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posted by cmn32480 on Thursday September 15 2016, @02:46PM   Printer-friendly
from the gimme-an-aspirin dept.

http://www.reuters.com/article/us-monsanto-m-a-bayer-deal-idUSKCN11K128

German drugs and crop chemicals company Bayer has won over U.S. seeds firm Monsanto with an improved takeover offer of $66 billion including debt, ending months of wrangling after increasing its bid for a third time. The $128 a share deal announced on Wednesday, up from Bayer's previous offer of $127.50 a share, is the biggest of the year so far and the largest cash bid on record.

The transaction will create a company commanding more than a quarter of the combined world market for seeds and pesticides in a fast-consolidating farm supplies industry. However, competition authorities are likely to scrutinize the tie-up closely, and some of Bayer's own shareholders have been critical of a takeover plan which they say is too expensive and risks neglecting the company's pharmaceutical business.

"Bayer's competitors are merging, so not doing this deal would mean having a competitive disadvantage," said Markus Manns, a fund manager at Union Investment, one of Bayer's top 12 investors, according to ThomsonReuters data.


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  • (Score: 1, Insightful) by Anonymous Coward on Thursday September 15 2016, @03:24PM

    by Anonymous Coward on Thursday September 15 2016, @03:24PM (#402312)

    Bayer's competitors are merging, so not doing this deal would mean having a competitive disadvantage

    If you're pretty small, then I suppose I can see that, but if you are already a huge corporation, are you really at a significant competitive disadvantage if you don't become a gigantic huge corporation? This sounds like "common sense" reasoning that really isn't true.

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  • (Score: 2) by EvilSS on Thursday September 15 2016, @04:13PM

    by EvilSS (1456) Subscriber Badge on Thursday September 15 2016, @04:13PM (#402339)

    These mergers are building on vertical integration in their markets. Monsanto's chemical business is weak these days, but their seed business is strong. Bayer is in the opposite position so combining them creates a company that is now strong in both areas. They are also have different levels of market penetration in different markets around the world. Combining the companies now means that it will be easier for one side to sell into markets where the other has a bigger presence. Plus they will be able to save on overall costs by reducing redundancies in the combined companies. All of this allows for growing their business revenues (and profits, and market cap). Today if you are a big, profitable company but with a stagnate stock price, you are painting a target on your back no matter how big you are.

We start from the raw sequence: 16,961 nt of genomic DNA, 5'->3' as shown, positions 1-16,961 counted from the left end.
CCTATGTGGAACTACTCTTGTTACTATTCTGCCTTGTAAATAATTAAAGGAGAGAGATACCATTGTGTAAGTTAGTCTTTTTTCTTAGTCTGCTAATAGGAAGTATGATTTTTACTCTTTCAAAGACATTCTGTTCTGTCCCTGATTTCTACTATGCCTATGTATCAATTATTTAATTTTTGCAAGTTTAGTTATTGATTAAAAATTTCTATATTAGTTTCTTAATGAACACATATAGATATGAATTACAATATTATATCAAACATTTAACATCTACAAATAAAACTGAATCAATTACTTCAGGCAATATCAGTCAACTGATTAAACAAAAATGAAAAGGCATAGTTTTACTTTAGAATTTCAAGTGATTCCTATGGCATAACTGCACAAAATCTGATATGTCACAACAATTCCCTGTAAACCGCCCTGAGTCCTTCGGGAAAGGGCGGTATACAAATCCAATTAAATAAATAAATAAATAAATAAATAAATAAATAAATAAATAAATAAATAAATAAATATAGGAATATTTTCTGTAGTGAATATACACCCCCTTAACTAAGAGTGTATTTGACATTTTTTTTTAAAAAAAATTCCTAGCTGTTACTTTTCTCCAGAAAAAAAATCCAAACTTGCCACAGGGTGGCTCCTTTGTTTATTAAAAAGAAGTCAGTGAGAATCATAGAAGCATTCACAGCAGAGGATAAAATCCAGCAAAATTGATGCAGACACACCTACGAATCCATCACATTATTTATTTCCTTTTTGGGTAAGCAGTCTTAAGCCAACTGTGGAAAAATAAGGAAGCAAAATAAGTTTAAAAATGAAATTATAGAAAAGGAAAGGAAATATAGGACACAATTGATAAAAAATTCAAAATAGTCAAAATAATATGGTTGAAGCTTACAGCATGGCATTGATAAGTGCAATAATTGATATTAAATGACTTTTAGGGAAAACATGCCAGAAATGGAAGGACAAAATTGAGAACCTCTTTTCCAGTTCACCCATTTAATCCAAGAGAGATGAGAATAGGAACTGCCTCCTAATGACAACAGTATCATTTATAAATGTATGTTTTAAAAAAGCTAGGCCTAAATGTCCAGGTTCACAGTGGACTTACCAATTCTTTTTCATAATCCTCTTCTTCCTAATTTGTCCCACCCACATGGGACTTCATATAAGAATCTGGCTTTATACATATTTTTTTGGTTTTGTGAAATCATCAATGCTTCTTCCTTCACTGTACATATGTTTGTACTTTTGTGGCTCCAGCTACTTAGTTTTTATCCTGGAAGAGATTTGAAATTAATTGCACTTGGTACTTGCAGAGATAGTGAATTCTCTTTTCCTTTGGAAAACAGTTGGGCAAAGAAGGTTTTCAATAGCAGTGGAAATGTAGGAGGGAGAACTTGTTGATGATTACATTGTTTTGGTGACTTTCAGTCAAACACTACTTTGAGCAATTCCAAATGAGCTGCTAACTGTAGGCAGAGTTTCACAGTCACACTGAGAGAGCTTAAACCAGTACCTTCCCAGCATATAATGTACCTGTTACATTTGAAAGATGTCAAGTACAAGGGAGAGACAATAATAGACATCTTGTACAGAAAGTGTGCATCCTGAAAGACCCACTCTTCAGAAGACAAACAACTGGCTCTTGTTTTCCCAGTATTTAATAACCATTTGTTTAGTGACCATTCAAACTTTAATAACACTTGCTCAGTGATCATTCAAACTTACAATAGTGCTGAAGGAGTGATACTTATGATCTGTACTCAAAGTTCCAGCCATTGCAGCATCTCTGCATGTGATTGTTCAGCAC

It used to be that there was only room for 2 or 3 big companies in any industry or sector in a given city, but across states and countries there was room for others in that industry. Then it grew to where it was at the country level, but companies in other countries or regions of the world really didn't compete. Now for more and more industries we are at the point where competition is global, and we are seeing industries consolidate through mergers, buyouts, and attrition on a world wide scale. Welcome to the global economy.

    • (Score: 0) by Anonymous Coward on Thursday September 15 2016, @09:07PM

      by Anonymous Coward on Thursday September 15 2016, @09:07PM (#402478)

      I understand the theoretical benefits you mentioned for merging, but if they didn't, would Monsanto be at any significant disadvantage with their seed business and Bayer with their chemical business, if they didn't merge. The fund manager's statement suggests that they are compelled to do this, but since they are separate industries, that isn't entirely clear to me that they are hurt by not merging. Upper management clearly makes out, but it isn't obvious that it is a business necessity.

      • (Score: 2) by EvilSS on Friday September 16 2016, @03:04PM

        by EvilSS (1456) Subscriber Badge on Friday September 16 2016, @03:04PM (#402816)

        Because other companies in their sectors have, and it's easier to sell the whole stack to the end customers.

    • (Score: 2) by FatPhil on Thursday September 15 2016, @10:20PM

      by FatPhil (863) <{pc-soylent} {at} {asdf.fi}> on Thursday September 15 2016, @10:20PM (#402505) Homepage
      Soooo.... what you're saying is that they're using vertical synergy to leverage their core competances?

      Anyway, do we have to drink when anyone says the word "merger"?
      --
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